Blackhawks

Gustav Forsling call-up comes at perfect time for Blackhawks

Gustav Forsling call-up comes at perfect time for Blackhawks

The Blackhawks recalled defenseman Gustav Forsling from the Rockford IceHogs of the American Hockey League and placed forward Marcus Kruger (left leg) on injured reserve retroactive to Nov. 9, the team announced Tuesday.

Forsling, who underwent wrist surgery in the offseason, was sent to Rockford on Oct. 22 perhaps more-so as a conditioning stint and appeared in five games. He missed four contests with a groin injury, but is coming off a two-assist game against the Chicago Wolves over the weekend.

"It's been a long summer with the injury," Forsling said. "It's good to be finally back here."

The 22-year-old defenseman had three goals and 10 assists in 41 games with the Blackhawks last season before getting assigned to the IceHogs for the remainder of the campaign. He recorded five points (two goals, three assists) in 18 regular-season games and five points (one goal, four assists) in 13 postseason contests, where he really proved himself.

"Happy to have him here," coach Jeremy Colliton said. "We think he can help us. He's a fantastic skater, moves the puck clean, with his gap he can really defend lines well, we think he can add something to our group.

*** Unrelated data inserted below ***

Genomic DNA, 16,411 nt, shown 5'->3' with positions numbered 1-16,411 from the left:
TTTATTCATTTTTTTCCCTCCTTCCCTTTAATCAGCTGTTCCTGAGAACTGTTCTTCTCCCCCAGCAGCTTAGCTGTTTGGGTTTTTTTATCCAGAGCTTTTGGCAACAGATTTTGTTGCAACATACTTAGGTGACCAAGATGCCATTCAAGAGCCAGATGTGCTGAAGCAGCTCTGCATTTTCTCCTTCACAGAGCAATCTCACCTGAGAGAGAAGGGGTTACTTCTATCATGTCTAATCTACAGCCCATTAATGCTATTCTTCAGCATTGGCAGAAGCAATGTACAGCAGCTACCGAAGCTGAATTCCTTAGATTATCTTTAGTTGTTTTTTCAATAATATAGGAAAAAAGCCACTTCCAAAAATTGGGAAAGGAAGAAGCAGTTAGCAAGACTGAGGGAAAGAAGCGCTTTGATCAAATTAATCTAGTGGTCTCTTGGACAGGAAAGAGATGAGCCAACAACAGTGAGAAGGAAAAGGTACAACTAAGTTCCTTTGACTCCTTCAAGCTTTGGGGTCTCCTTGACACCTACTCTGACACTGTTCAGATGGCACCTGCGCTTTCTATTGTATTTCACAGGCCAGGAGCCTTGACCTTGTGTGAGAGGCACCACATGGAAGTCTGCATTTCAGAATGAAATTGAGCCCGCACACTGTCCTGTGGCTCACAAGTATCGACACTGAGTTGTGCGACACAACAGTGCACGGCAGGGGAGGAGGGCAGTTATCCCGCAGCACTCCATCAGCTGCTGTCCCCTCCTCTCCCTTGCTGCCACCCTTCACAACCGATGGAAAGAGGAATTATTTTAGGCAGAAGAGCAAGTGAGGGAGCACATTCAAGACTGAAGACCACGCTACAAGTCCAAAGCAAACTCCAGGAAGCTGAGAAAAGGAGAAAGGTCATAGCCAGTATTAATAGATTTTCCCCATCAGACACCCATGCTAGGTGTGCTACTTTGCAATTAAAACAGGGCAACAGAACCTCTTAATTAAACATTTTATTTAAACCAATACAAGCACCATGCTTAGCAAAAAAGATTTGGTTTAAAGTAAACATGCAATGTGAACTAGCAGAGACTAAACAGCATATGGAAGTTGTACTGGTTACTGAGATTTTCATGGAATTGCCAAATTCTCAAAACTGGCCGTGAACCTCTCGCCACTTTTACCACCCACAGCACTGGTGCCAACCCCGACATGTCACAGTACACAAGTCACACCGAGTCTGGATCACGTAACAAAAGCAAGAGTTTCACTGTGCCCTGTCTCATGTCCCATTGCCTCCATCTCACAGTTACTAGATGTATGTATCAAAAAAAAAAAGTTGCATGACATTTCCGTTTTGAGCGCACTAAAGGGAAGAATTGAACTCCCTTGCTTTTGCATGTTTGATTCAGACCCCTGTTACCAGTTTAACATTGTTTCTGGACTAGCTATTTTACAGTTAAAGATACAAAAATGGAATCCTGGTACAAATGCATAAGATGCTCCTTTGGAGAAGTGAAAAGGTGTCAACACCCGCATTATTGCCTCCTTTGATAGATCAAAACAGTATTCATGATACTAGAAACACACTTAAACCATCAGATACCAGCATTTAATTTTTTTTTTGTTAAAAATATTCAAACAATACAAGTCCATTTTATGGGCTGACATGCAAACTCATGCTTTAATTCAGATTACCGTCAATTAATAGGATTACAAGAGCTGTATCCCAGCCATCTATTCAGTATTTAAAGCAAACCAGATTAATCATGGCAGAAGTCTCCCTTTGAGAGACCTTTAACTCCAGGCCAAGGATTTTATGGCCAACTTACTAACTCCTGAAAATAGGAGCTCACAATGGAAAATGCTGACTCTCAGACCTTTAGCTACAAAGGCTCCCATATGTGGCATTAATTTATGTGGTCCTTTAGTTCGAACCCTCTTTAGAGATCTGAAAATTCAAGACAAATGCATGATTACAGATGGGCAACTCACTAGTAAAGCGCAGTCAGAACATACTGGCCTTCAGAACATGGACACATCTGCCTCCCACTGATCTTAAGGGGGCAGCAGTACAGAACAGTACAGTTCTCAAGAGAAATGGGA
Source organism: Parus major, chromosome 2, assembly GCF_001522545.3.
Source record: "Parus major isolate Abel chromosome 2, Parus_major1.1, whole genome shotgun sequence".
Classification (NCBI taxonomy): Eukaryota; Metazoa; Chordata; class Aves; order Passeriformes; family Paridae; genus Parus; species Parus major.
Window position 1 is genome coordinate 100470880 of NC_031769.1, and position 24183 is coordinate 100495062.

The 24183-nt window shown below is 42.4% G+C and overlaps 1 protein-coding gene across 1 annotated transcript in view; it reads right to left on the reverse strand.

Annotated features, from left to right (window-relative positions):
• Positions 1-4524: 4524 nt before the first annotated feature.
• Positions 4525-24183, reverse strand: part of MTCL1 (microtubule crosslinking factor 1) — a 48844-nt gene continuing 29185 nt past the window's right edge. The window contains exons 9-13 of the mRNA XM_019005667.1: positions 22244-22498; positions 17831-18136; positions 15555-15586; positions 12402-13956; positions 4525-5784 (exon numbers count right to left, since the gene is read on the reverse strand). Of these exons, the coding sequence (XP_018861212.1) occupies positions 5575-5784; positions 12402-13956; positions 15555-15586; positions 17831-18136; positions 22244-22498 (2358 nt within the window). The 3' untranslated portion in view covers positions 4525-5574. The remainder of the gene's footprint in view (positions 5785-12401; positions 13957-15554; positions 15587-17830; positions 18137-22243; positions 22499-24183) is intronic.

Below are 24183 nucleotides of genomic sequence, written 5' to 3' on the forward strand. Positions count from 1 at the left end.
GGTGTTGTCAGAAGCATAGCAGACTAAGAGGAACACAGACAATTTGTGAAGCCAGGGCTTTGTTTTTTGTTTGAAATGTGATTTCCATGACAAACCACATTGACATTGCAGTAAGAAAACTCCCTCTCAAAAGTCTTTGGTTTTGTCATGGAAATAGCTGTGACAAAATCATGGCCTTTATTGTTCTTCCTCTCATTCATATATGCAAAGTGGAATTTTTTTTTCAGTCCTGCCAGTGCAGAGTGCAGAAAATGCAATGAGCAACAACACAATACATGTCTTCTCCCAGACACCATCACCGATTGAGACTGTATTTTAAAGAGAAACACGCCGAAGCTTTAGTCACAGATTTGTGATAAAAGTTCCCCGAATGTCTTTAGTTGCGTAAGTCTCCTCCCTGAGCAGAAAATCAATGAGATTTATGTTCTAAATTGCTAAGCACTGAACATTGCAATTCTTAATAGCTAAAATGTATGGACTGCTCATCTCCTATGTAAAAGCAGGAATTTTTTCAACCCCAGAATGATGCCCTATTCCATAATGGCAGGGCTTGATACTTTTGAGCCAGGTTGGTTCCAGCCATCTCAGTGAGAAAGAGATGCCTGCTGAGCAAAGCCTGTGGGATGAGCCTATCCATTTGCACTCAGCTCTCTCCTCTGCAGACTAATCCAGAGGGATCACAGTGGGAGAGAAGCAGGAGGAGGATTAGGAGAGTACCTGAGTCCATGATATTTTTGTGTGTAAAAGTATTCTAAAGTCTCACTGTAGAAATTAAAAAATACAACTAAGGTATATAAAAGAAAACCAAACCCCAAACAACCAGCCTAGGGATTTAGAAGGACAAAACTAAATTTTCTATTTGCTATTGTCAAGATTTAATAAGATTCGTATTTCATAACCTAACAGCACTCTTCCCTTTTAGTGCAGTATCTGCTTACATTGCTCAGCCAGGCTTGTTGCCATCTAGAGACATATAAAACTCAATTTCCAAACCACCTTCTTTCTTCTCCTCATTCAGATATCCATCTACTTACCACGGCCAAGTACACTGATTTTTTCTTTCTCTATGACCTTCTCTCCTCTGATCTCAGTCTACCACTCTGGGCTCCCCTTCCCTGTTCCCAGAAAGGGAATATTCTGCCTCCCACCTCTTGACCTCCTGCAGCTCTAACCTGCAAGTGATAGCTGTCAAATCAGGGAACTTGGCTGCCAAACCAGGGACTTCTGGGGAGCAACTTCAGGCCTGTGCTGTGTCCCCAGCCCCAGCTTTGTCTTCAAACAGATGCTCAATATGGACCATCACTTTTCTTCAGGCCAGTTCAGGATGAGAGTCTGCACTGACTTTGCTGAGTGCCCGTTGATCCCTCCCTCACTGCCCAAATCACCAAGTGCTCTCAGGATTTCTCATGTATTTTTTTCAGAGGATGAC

"Really pleased with how we played in the playoffs for us in Rockford. He played a huge role, not so much power play, but 5-on-5 and killing penalties and that's probably how we see him here for now. But he can move the puck and he can shoot the puck and he's got a lot of tools. Watching his play down in Rockford since he's come back, he's picked up where he left off and he can play the left and the right side, so it's a positive for our team."

Forsling said Colliton was a "huge" reason why Rockford went on such a deep playoff run last season, but also credited his new coach for the role he played in his development.

"He helped me a lot [in getting] my game to be at the top and I felt like I did very good in the playoffs down there," Forsling said. "He just wanted me to be consistent and show up every night, play good defensively. And I felt like he brought that out of me."

The Blackhawks' roster currently sits at 23 players, meaning they will be carrying eight defensemen for now despite the team's reluctance to do so again this season after it backfired a year ago — Colliton said he's not against the idea, but isn't for it, either. Brandon Davidson (right leg injury) did not practice on Tuesday, which was believed to be a reason for bringing up Forsling, but Colliton dismissed the thought that Forsling is only here for insurance.

"No, we think he can play," Colliton said. "We feel that he's back up to speed and it's up to him to prove himself."

Forsling's call-up certainly comes at a desperate time for the Blackhawks, who have lost eight in a row (0-6-2) and could use all the help they can get on the back end.